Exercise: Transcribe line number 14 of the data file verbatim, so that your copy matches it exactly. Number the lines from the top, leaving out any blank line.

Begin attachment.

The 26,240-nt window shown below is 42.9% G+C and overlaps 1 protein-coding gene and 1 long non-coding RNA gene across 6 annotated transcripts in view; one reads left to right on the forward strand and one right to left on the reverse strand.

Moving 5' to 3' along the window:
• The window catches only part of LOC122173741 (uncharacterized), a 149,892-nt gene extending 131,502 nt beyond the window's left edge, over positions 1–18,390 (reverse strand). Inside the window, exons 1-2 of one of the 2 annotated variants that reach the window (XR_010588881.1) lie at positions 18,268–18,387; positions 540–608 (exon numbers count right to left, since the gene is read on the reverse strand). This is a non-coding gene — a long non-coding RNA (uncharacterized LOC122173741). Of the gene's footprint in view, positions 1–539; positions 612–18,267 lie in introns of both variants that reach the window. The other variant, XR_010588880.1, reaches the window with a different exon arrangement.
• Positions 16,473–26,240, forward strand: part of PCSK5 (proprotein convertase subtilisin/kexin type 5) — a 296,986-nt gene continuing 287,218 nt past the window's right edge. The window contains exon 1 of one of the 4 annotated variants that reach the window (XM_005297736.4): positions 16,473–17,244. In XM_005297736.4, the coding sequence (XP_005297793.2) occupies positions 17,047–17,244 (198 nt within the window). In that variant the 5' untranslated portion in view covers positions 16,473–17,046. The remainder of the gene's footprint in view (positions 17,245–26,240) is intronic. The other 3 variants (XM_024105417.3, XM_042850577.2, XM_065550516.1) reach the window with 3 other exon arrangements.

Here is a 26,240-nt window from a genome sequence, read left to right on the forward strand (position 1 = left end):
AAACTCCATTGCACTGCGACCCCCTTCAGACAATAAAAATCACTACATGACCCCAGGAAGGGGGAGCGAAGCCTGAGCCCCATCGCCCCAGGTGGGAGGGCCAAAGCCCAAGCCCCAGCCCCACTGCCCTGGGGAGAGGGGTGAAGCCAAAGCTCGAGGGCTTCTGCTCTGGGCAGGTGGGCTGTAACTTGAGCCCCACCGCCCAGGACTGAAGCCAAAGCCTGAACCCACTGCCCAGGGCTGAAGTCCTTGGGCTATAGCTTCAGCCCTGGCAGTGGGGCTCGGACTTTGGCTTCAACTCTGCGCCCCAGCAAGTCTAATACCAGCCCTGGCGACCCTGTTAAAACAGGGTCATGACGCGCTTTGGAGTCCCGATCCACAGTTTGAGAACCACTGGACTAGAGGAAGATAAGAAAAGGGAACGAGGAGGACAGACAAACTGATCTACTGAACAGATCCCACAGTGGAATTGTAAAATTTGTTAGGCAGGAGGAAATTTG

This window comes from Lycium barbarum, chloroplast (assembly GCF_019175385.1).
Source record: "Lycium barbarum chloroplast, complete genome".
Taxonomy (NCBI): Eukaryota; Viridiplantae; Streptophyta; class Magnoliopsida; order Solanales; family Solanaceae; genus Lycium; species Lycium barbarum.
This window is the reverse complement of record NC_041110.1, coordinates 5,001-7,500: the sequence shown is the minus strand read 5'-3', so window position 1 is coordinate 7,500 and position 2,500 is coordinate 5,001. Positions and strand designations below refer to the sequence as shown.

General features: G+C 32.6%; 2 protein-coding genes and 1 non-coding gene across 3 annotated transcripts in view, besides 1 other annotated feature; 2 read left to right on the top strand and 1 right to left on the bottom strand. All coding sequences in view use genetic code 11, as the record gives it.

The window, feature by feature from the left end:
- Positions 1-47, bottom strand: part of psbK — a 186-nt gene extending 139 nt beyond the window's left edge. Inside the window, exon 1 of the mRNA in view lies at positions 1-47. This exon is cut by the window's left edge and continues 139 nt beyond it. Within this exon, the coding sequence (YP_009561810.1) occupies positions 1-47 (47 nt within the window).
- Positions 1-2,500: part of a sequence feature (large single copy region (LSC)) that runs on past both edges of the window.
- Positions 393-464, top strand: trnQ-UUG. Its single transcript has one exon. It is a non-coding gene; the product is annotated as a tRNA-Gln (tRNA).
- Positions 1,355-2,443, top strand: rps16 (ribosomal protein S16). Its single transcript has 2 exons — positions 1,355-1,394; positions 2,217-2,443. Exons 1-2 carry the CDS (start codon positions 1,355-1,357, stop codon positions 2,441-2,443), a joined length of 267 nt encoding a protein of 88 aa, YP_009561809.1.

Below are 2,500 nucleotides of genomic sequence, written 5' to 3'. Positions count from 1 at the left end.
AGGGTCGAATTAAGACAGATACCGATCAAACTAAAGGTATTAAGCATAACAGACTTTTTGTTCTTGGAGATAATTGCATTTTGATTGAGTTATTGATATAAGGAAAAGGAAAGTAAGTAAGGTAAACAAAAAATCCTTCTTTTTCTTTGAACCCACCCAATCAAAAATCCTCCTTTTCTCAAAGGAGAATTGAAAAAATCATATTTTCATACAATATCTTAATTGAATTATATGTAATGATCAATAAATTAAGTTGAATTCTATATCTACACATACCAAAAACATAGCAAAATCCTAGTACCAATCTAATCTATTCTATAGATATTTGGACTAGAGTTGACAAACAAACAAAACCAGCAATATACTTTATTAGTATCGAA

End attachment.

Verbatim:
- Positions 1-2,500: part of a sequence feature (large single copy region (LSC)) that runs on past both edges of the window.